Parental emotional support is a key factor in college success for low-income students, according to a new study by Josipa Roksa, a professor of sociology and education at the University of Virginia, and Peter Kinsley, a researcher at the University of Wisconsin-Madison. While low-income parents may have limited financial resources to contribute to their children’s education, their research shows that these families tend to be highly attentive to the emotional well-being of their college-going children — support that the data show pays off for students academically.
The study surveyed 728 first-year students who had applied for financial aid at eight different four-year institutions. It asked them questions about the financial and emotional support provided by their families, how active they were on campus, and how academically successful they were.
The link between parental emotional support and academic achievement proved to be significant. Students who reported receiving high levels of support from their families were 19 percent more likely than their peers to have a GPA of 3.0 or higher. Such students were also 19 percent more likely to earn more credits and 24 percent more likely to stay in school after their freshman year. Furthermore, students who reported high levels of support from their families also reported feeling a greater sense of belonging on campus.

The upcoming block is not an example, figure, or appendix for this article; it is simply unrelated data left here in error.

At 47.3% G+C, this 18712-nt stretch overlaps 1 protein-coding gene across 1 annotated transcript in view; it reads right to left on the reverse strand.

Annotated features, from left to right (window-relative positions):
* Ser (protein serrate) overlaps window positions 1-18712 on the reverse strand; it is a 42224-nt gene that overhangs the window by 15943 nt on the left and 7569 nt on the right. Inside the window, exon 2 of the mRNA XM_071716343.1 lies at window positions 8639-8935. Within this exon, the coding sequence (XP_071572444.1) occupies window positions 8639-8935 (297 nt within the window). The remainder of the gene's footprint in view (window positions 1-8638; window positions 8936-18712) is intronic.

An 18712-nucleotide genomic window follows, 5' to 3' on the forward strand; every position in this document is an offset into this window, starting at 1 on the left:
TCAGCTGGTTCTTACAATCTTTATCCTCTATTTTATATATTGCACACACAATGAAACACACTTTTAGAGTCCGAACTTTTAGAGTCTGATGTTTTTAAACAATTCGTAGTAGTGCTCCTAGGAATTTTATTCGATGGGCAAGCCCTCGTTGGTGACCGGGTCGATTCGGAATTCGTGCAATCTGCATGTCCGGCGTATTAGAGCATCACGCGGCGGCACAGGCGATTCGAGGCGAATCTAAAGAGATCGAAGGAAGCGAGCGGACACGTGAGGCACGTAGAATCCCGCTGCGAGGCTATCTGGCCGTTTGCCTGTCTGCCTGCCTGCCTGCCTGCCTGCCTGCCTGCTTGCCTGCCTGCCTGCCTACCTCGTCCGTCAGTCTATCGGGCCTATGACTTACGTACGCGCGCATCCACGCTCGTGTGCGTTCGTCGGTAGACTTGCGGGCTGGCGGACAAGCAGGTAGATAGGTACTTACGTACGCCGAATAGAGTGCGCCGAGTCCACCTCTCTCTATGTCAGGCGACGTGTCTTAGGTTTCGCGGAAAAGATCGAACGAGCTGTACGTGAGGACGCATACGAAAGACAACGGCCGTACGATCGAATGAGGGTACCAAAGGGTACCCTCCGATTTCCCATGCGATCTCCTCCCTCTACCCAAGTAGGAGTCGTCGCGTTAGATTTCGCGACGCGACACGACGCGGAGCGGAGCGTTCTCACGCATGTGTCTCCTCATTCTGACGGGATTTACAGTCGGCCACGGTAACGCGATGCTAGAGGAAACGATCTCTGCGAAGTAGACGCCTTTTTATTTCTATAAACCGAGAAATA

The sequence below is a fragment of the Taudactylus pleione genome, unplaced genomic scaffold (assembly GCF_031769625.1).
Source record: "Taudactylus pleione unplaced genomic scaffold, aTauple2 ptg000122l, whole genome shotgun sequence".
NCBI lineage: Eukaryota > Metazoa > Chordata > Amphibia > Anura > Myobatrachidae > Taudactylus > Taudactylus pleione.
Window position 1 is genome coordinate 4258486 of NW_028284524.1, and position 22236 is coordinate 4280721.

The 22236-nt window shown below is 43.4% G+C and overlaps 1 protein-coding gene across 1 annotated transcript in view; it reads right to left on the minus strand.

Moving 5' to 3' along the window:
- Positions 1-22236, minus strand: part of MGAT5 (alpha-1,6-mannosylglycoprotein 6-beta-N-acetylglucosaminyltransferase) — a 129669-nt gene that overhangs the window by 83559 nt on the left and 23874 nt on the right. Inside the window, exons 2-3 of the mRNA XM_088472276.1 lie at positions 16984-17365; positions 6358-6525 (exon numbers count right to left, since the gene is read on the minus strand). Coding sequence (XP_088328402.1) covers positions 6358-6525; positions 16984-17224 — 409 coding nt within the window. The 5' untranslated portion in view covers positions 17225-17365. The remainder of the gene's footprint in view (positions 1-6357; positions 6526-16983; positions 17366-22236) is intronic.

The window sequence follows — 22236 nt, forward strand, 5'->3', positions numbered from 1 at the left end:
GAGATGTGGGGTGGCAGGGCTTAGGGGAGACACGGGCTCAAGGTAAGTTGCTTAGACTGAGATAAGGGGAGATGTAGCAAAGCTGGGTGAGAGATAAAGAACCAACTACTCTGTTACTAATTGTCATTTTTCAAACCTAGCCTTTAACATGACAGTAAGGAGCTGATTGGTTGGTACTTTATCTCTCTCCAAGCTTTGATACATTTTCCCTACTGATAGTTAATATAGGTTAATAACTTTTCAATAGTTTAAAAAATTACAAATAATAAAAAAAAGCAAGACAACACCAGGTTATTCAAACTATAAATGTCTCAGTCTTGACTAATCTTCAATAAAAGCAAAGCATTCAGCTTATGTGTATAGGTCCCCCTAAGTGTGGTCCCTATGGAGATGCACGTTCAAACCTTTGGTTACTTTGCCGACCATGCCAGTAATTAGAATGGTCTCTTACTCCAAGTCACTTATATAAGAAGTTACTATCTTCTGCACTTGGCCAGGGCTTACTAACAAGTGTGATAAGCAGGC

According to Kinsley and Roska, these findings are significant as they suggest a need for colleges and universities to do a better job of reaching out to parents. Institutions of higher education often resist opportunities to engage families in campus life out of concern that such interactions will interfere with students’ integration into college. However, the results of this study indicate that institutions can be more effective in supporting student success by providing opportunities for them to connect with their families throughout the year, beyond the standard parent orientations and family weekends hosted by most colleges.
The sample size for the survey was predominantly white and limited to students at colleges and universities in Wisconsin. Roksa says that a more diverse sample size would reveal an even stronger correlation between emotional support and academic achievement.